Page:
This sponsored post is produced by BugHerd.
There are about a million and one bug trackers on the market, ranging from enterprise-scale behemoths to souped-up spreadsheets. While this staggering range of options has served development teams for decades, it’s becoming clear that the evolution of our development processes is outpacing those of our tools.
As web development, and particularly Internet startups, move toward iterative cycles with a focus on the customer, sourcing feedback has shifted from being an activity carried out at the start and end of development to one that’s ongoing. Most bug trackers focus on the task of cataloging issues; however, their usefulness depends on the quality of bug reports being submitted, and herein lies the problem.
Your customers don’t want to file bug reports — they just want their problems solved.
There’s no way to get a customer to log their bug into your tool of choice, so inevitably you spend hours deciphering problems from e-mail only to end up having to log all the issues yourself anyway. What makes this worse is that customers are often not technicalluy savvy. Getting the right information that is necessary to catalog an issue can be like getting blood from a stone.
The worst part is that often the process doesn’t solve the problem the customer had in the first place, it creates another one, more e-mail, more miscommunication, which results in both of you spending more time and potentially more money. Customer feedback should be a first-class citizen, not just an afterthought.
So it’s hardly surprising that according to a 2011 survey of web developers and designers*, more than 55 percent of respondents didn’t use any bug-tracking or issue-management systems when dealing with client feedback. The majority of digital agencies and startups actually still rely on using good old-fashioned e-mail (20 percent) or pen and paper (18 percent) to log and resolve problems reported by customers! It’s clear that there is opportunity for teams to investigate capturing customer feedback in a less onerous and manual way.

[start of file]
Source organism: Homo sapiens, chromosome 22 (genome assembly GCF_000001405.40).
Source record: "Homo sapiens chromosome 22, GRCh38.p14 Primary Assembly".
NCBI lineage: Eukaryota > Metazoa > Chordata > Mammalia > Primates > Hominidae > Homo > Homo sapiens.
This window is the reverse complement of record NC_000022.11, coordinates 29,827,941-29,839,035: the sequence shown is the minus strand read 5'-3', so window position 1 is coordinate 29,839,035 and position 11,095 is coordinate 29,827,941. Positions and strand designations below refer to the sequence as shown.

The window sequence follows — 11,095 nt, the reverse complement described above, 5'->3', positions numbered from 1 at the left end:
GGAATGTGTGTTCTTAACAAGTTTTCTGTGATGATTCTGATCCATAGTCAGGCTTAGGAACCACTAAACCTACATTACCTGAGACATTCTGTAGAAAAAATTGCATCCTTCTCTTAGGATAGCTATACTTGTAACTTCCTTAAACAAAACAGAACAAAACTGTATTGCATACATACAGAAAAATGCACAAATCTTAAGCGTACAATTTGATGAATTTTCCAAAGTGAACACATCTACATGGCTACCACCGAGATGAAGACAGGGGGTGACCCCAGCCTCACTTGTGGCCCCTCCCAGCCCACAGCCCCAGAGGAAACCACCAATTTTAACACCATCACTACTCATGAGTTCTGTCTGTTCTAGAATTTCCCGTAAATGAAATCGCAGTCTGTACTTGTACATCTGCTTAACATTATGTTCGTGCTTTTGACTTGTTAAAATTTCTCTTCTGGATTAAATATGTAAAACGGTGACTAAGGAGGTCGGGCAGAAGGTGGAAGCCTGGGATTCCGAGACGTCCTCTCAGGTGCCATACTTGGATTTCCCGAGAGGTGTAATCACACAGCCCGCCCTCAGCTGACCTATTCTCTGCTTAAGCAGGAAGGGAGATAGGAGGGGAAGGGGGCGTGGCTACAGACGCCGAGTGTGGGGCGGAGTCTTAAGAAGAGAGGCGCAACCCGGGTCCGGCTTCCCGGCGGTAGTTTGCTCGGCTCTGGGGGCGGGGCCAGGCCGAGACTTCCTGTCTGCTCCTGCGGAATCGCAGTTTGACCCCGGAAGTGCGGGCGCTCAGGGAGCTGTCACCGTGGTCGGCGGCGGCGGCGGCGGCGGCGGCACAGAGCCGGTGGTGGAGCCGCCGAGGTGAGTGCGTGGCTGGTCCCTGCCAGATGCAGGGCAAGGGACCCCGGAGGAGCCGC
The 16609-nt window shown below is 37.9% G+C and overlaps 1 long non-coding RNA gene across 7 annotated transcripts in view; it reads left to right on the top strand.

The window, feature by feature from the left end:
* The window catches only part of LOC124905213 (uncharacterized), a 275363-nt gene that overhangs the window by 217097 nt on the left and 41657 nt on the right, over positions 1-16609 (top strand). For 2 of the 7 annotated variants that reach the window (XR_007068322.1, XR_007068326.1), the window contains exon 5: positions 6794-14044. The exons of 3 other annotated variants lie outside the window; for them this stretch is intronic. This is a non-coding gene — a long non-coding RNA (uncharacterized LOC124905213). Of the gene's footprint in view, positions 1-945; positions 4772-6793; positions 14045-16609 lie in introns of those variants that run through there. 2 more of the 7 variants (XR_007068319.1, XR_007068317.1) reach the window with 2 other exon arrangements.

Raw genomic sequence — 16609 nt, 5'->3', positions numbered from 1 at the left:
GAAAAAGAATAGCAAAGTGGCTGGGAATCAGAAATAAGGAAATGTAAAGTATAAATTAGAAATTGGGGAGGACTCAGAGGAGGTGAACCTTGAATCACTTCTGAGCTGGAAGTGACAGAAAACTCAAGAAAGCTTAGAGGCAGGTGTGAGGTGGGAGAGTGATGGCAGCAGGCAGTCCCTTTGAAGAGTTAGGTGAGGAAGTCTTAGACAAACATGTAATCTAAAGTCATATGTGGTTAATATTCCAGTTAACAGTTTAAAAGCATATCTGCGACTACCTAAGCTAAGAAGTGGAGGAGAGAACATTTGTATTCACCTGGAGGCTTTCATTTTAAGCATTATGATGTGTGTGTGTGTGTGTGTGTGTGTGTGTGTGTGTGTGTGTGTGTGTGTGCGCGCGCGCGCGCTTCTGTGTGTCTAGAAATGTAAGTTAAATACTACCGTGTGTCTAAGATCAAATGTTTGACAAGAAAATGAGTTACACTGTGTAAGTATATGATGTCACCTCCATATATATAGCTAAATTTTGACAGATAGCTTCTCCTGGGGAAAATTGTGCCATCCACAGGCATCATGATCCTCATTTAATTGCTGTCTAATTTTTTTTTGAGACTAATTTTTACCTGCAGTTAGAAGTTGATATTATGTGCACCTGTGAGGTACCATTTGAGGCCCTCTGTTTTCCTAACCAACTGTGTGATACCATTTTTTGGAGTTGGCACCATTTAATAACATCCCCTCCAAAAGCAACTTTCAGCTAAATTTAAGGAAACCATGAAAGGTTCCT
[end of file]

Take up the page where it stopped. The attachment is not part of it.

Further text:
Think about how many times you have gone back and forth repeatedly with a customer? In trying to work out exactly what the issue is, are you frequently missing essential information such as exactly what page the bug is on, what browser they’re using, or even their operating system or screen resolution? Trying get answers to these questions in e-mail can lead to miscommunication, frustration, and a lot of wasted time. You need a tool that provides this relevant information along with the bug report.
If your customers or stakeholders are less than technical-minded, you may want to consider the benefits of a hosted bug-tracking solution. As there is no installation; it’s easy for those with limited computer knowledge to get up and running and without the usual technical training required. Hosted products usually supply a collection of helpful online guides to get even novice users involved. For the technical team, there are no updates to install, the software should be constantly improving/updated, and infrastructure costs are reduced. There is also the benefit of easy collaboration for geographically disperse teams which is critical given the rise in telecommuting and international teams.
A secondary part of the survey queried designers about which tools were used to manage internal tasks. While it’s great that 44 percent did utilize tools such as Basecamp or Google Docs, it scarily leaves 56 percent with no formal means of managing projects or tracking issues internally. Considering the majority of more traditional software engineers are using bug trackers like JIRA, Redmine or Pivotal, it’s disconcerting that among web developers traditional bug tracking tools are still not prevalent. There are an increasing number of “simple” bug trackers available which are better suited to the needs of the web developer/designer, just ensure your projects aren’t stuck in a silo; integrations with legacy tools such as JIRA are a must.
The list can be very long and searching for the right bug tracking tool can be tedious. As you can see, a bug tracker needs to provide far more than being merely a place to catalog issues and errors. You must also consider the needs of your customers, your design team, and your stakeholders, not just the engineers.
BugHerd is currently available on a free trial for 14 days and we think you’ll love it for your bug tracking and client feedback capture needs.
*2011 Survey conducted by UsabilityHub of 11,000 members, split evenly between designers, front-end developers and UX experts.
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